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It's been a week saturated with the misbehavior and the fate of Anthony Weiner. Today, we talk about the unpredictable dynamics of political scandal. Also, military action in Libya and war powers, and surprising findings about the planet Mercury.

Banner image: Rep. Anthony Weiner (D-NY) enters to announce his resignation June 16, 2011 in the Brooklyn borough of New York City. Photo: Mario Tama/Getty Images

Making News Military Action in Libya and War Powers 7 MIN, 47 SEC

As NATO jets dropped more bombs on Tripoli today, Moammar Gadhafi issued an audio message denouncing defectors as cowards and claiming the Western alliance faces defeat. In Washington, meantime, Republican House Speaker John Boehner has been suggesting he might cut off funding for the US role in the operation. Aamer Madhani is national security correspondent for the National Journal.

Aamer Madhani, USA Today (@AamerISmad)

Main Topic The Random Nature of Political Scandal 38 MIN, 23 SEC

New York Democrat Anthony Weiner resigned without any evidence he ever committed a crime. Was it because fellow Democrats didn't back him up, even though there's no evidence he was anything more than an Internet exhibitionist. Was it because he lied about tweeting those pictures? Louisiana's Republican Senator David Vitter was re-elected, despite being well known to patronize prostitutes. Was it because he never tweeted at all? Why is one public figure run out of town while another one rides out the storm? Is the private morality of public figures subject to double standards? Should Americans, their leaders and the media be less obsessed with the sex-life of politicians or are they just being human?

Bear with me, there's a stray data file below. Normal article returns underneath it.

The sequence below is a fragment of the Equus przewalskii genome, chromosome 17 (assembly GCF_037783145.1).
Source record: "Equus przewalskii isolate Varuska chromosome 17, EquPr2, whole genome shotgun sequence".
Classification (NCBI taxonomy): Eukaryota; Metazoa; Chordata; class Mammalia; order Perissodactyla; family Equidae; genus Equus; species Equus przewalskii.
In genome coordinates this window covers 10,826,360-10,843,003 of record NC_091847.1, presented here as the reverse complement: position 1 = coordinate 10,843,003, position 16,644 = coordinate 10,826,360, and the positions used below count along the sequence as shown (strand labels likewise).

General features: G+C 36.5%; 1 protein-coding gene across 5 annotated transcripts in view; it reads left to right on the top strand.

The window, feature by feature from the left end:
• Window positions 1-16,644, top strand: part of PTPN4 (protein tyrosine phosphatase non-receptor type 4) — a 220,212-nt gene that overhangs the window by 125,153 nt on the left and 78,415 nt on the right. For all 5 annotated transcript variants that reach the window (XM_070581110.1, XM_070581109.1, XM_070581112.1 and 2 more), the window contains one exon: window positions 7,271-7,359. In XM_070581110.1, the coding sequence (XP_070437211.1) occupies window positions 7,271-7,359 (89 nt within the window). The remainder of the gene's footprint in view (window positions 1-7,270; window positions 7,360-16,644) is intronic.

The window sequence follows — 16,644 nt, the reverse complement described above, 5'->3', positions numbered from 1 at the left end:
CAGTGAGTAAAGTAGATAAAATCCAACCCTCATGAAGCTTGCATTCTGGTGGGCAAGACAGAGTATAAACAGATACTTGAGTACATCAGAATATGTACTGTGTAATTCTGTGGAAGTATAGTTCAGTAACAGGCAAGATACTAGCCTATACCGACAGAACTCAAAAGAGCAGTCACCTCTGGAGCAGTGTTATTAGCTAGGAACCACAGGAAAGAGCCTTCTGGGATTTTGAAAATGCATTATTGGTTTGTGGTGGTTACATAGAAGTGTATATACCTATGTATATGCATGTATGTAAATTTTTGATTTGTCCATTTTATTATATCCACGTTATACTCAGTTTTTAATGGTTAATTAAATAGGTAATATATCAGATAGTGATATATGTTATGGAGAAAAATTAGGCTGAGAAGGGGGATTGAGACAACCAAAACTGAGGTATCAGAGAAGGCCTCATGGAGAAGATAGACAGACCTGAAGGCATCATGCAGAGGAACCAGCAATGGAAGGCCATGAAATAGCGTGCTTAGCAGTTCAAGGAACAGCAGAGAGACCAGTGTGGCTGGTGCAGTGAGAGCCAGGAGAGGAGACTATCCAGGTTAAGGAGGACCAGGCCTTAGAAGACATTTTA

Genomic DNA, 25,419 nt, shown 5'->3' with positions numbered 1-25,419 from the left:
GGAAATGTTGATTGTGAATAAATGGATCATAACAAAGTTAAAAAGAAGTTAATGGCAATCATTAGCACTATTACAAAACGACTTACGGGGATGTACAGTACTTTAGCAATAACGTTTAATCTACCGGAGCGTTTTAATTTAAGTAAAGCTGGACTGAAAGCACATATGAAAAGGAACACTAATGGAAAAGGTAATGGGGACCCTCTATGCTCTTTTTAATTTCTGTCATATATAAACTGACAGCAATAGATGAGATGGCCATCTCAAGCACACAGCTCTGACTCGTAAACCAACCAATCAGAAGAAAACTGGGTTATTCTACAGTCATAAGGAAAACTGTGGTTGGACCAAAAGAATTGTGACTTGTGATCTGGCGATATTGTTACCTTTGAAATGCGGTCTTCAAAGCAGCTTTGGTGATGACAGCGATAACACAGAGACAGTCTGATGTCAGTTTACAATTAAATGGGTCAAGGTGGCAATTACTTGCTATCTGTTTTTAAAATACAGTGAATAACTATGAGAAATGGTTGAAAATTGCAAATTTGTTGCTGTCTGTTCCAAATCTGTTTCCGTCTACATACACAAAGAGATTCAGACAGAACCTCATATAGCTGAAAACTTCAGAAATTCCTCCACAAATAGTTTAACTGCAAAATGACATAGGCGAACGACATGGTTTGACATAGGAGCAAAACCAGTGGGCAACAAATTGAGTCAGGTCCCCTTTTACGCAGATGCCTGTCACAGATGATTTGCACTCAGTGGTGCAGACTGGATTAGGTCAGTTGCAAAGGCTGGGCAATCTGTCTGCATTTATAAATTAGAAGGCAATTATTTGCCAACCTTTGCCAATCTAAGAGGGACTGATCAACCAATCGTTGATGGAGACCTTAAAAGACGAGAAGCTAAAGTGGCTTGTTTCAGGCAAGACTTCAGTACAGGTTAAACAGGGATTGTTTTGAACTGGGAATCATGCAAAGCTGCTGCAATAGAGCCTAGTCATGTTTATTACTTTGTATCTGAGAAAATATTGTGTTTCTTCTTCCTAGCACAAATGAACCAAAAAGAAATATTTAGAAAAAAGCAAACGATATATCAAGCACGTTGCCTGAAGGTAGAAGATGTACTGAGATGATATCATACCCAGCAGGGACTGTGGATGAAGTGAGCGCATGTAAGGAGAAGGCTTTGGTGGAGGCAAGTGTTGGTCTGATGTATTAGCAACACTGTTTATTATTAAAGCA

Jim Dwyer, New York Times
John Portmann, University of Virginia
Joe Conason, National Memo (@joeconason)
Robert Thompson, Syracuse University
Kate Obenshain, Republican Party of Virginia (formerly) (@kateobenshain)

A History of Sin

John Portmann

Reporter's Notebook Orbiting Messenger Sends Back Surprising Data on Mercury 4 MIN, 50 SEC

NASA's Messenger is the first space craft to orbit the planet Mercury, where it's been circling for 88 days. Some previous theories are being confirmed but many others are ending up in the "dustbin of science." Messenger left Earth in 2004, and it's now mapping the surface of Mercury in unprecedented detail, providing much new — often puzzling — information. Pete Spotts is covering the story for the Christian Science Monitor.

Peter Spotts, Christian Science Monitor

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